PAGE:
I relish aging with my friends.
I was texting with a close friend of mine the other day, and as I was typing, I was mentally adding up all the major life events we’ve shared together. From girls’ nights in our first apartments, to boyfriends, engagements, marriages, and her firstborn daughter, we have experienced milestones in life. Together.
I don’t want to belittle new friendships, or friendships that for whatever reason are short term. All types of friends bring enrichment to life – like spices, or a little zest, or a sweetness in recipe. I just want to pause for a moment and give those long-term relationships their moment in the limelight. Especially in this blog where I focus on the delights of getting older.
There is such a depth to a friendship of many years, and looking at someone and knowing the friendship was built over a long period of time. The years have a way of stacking up the memories that give a friendship such depth and meaning that is delightful, intimate, and an amazing investment between both people.
I can’t help but think that such friendships become a priceless treasure when people are older and want to recount the “good things in life” (that aren’t tangible items that society puts too much emphases on.) It’s a gift of the ages, for the aged, and something to look forward to with each passing year.
I’m discovering that as I get older, I view my mistakes very differently.
Maybe it’s because I had perfectionist tendencies, but as I grew up, I was always pretty tough on myself if I messed up. And I’m not talking major mistakes –just the slip-ups: the silly, day-to-day blunders that seem to be the sprinkles on my cupcake of life.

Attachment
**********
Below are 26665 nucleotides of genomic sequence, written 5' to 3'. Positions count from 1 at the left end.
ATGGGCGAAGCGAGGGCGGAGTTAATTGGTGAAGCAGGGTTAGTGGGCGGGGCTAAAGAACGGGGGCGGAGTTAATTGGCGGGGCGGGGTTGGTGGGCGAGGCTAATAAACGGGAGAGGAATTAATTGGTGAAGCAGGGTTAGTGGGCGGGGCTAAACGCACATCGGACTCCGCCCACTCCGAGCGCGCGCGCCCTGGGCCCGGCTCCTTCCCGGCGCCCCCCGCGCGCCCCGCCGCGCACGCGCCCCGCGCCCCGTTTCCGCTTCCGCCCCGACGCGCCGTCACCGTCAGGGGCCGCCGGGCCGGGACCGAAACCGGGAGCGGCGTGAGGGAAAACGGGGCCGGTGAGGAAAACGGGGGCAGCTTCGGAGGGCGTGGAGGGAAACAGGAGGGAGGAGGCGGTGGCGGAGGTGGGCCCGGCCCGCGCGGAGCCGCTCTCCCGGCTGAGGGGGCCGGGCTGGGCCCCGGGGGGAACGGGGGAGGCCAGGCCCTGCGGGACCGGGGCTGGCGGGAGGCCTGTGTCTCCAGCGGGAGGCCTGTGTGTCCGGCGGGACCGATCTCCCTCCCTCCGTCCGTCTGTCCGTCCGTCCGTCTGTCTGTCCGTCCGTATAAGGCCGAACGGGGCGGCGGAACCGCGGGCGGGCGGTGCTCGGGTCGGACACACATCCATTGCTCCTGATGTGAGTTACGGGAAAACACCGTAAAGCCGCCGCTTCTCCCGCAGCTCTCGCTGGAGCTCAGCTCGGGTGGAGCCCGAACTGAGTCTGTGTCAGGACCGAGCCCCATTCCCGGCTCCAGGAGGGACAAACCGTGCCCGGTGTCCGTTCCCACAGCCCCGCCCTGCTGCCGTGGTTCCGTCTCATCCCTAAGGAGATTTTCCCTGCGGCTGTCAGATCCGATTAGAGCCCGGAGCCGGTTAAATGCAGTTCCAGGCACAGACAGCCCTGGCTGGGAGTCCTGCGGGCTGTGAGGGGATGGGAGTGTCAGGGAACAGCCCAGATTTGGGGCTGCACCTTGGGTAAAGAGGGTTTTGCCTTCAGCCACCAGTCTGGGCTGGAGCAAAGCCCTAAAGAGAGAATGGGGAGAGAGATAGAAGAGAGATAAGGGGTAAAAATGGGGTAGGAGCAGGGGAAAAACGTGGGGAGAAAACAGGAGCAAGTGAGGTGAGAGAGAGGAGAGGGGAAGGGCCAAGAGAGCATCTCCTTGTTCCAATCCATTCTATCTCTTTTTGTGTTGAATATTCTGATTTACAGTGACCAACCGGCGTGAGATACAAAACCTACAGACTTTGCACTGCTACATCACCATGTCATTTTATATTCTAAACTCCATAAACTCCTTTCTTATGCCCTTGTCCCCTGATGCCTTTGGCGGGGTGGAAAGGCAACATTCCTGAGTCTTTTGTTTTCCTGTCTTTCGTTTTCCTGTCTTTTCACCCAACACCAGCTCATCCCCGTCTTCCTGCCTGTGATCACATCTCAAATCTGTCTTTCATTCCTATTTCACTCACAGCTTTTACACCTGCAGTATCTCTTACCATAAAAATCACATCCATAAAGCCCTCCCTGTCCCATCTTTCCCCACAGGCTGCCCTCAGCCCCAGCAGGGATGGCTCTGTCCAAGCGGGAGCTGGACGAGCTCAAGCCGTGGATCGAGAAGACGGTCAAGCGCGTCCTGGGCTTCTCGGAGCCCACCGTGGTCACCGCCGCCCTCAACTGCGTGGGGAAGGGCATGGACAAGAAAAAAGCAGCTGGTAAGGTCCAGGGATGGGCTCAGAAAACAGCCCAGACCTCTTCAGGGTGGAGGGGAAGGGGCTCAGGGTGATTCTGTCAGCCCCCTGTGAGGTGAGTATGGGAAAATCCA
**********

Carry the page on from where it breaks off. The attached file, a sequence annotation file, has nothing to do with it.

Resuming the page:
For example, when a youngster, if I dropped, broke, or spilt something, I immediately felt this sense of intense frustration bordering on anger. I felt it keenly (no doubt more than was necessary) and a smidge dramatically, probably followed with thoughts like, “Will I ever get life right?”
Now when I error, I often do something I wouldn’t have dreamed of years ago: I laugh. And I find others often laugh at their mistakes too.
One of my good friends was shopping on a website via her phone, making decisions, thinking ahead (as any smart gal does), when she suddenly dropped her phone. In her dance to grab it, she pushed the screen and it became unexpectedly aglow with bright confetti and a large font that read: “THANK YOU FOR YOUR ORDER!”. She was giggling as she recalled the experience, obviously finding it comical that of all the places on her screen to touch, her finger landed on the tiny “place order” button.
I couldn’t help but notice how carefree she was about it. She’d chuckled, checked the order to make sure it didn’t contain unwanted items and went on with her day. And we laughed together over this mishap. My younger self would be horrified.
I think back to my earlier years and even into my twenties, when an online shopping blunder like that would have devastated me. Now, I know to just check the order or immediately cancel, then verify it with my credit card charges later.
I’ve navigated online shopping long enough that I’m familiar with the ins and outs of it, and I can confidently say that I possess similar competency in many other facets of life. All of which took time and experience which – I hardly need to point out – is a fantastic benefit of aging; it allows episodes in my life that I used to find so dismaying to ironically morph into something I can laugh about.
My friend is turning 30. And she is hesitant about entering her third decade in life. She scrunched up her pretty face when she told me her upcoming age, and my heart melted for her. (After I quoted a major line from the movie Thirteen Going on Thirty: “Thirty, Flirty, and Thriving!”)
I adore my 30s, and I want to share a few reasons why, to hopefully give the gift of encouragement to my friend as she enters this new phase of life.
And these are just the tip of the iceberg when it comes to the more notable incidences I can share; Of course, everyone’s experiences vary. But instead of bemoaning my friend’s age along with her, I want to give her a reason to look ahead with some eagerness. I can’t guarantee her 30s will be picture perfect. Mine certainly weren’t. I’ll type it out again for dramatic affect: Mine certainly aren’t. But I love myself in my 30s, and I’m hoping/believing she will love herself too.
Creator of Love, Auntie.